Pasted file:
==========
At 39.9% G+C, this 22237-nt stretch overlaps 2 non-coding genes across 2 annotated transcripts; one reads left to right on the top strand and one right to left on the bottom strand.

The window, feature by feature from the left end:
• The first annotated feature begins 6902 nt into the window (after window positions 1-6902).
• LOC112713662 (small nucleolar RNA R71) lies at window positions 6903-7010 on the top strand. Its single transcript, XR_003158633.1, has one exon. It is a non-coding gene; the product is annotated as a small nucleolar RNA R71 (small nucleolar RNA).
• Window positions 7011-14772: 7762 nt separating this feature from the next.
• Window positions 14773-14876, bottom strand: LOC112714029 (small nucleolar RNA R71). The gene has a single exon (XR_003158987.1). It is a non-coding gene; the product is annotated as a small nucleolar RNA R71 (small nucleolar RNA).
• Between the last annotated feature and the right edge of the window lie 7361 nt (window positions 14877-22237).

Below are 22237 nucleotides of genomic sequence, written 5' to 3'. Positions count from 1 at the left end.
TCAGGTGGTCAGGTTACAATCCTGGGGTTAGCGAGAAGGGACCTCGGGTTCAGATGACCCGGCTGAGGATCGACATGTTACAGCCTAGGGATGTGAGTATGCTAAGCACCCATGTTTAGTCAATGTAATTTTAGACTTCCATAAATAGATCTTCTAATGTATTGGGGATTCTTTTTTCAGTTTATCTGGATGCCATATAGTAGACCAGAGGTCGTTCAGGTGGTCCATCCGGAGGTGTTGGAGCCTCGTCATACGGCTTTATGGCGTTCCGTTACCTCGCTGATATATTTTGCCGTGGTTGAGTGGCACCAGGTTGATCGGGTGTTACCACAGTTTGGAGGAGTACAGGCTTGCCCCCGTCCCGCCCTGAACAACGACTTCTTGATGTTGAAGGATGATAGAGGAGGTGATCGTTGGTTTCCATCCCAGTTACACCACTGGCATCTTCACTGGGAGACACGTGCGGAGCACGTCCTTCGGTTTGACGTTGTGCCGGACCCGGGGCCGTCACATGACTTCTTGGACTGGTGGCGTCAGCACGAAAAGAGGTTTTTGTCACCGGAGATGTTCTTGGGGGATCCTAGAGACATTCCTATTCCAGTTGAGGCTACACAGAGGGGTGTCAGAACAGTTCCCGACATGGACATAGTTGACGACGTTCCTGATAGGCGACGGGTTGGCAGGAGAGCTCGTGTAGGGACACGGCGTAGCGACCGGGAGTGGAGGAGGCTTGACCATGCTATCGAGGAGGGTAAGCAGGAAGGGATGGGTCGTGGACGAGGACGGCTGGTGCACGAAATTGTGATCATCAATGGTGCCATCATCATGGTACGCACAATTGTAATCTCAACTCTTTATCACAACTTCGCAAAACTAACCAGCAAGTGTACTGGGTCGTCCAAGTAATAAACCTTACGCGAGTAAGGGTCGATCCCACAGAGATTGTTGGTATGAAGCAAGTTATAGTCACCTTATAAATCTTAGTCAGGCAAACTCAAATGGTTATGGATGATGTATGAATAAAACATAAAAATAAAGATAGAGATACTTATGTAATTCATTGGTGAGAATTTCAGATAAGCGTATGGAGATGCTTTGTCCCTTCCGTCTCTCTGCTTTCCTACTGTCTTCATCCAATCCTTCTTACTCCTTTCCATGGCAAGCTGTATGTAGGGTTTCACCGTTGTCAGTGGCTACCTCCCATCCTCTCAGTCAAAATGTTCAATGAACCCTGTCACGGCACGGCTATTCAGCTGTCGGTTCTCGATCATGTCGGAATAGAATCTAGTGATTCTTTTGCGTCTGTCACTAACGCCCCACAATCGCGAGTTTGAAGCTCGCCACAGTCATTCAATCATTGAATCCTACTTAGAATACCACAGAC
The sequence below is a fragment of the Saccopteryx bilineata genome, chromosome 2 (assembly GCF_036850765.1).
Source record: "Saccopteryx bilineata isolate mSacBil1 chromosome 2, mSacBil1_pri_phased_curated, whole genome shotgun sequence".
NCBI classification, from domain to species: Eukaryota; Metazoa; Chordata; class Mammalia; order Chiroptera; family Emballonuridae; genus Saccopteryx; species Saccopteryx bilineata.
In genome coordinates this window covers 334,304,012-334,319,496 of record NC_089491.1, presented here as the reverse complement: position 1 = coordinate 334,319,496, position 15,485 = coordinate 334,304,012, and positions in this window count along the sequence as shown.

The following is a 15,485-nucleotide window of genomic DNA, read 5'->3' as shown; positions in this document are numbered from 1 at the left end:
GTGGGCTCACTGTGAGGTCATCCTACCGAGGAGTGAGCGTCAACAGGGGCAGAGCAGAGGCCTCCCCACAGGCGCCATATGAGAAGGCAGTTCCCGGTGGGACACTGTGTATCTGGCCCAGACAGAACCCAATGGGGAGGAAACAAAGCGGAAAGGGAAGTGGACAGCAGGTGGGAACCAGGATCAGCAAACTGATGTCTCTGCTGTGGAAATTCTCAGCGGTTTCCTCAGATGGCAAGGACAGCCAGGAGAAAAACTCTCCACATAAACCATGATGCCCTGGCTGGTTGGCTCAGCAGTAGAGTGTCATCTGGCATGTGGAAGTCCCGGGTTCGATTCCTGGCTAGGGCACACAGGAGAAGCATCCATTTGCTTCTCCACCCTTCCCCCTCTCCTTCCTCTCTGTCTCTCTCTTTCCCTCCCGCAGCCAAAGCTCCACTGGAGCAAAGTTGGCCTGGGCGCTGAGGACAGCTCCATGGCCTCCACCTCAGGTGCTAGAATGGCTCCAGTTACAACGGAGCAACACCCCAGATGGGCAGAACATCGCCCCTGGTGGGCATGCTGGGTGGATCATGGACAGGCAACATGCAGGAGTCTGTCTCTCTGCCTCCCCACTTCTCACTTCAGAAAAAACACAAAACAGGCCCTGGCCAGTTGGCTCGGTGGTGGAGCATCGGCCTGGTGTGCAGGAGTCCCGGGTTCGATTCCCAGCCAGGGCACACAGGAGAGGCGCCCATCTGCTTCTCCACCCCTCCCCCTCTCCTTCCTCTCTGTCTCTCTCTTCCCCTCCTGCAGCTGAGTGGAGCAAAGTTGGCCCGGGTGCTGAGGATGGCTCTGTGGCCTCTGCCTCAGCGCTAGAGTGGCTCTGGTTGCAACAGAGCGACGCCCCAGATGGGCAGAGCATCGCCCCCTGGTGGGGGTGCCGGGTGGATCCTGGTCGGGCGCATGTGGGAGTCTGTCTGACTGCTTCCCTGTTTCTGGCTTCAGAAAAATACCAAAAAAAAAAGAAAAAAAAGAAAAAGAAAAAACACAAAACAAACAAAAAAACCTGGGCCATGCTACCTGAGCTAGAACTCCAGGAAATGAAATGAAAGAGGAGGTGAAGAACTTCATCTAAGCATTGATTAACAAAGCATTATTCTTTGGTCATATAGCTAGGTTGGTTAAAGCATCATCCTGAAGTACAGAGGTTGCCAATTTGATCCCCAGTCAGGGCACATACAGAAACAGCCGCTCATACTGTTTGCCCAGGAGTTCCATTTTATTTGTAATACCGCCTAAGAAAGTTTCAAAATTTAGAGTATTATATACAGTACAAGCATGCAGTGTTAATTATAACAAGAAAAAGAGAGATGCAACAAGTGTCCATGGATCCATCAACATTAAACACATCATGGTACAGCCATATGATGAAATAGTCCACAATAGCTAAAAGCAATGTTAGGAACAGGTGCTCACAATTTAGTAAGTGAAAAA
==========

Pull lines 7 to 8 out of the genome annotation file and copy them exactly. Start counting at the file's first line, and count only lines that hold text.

• Between the last annotated feature and the right edge of the window lie 7361 nt (window positions 14877-22237).

Below are 22237 nucleotides of genomic sequence, written 5' to 3'. Positions count from 1 at the left end.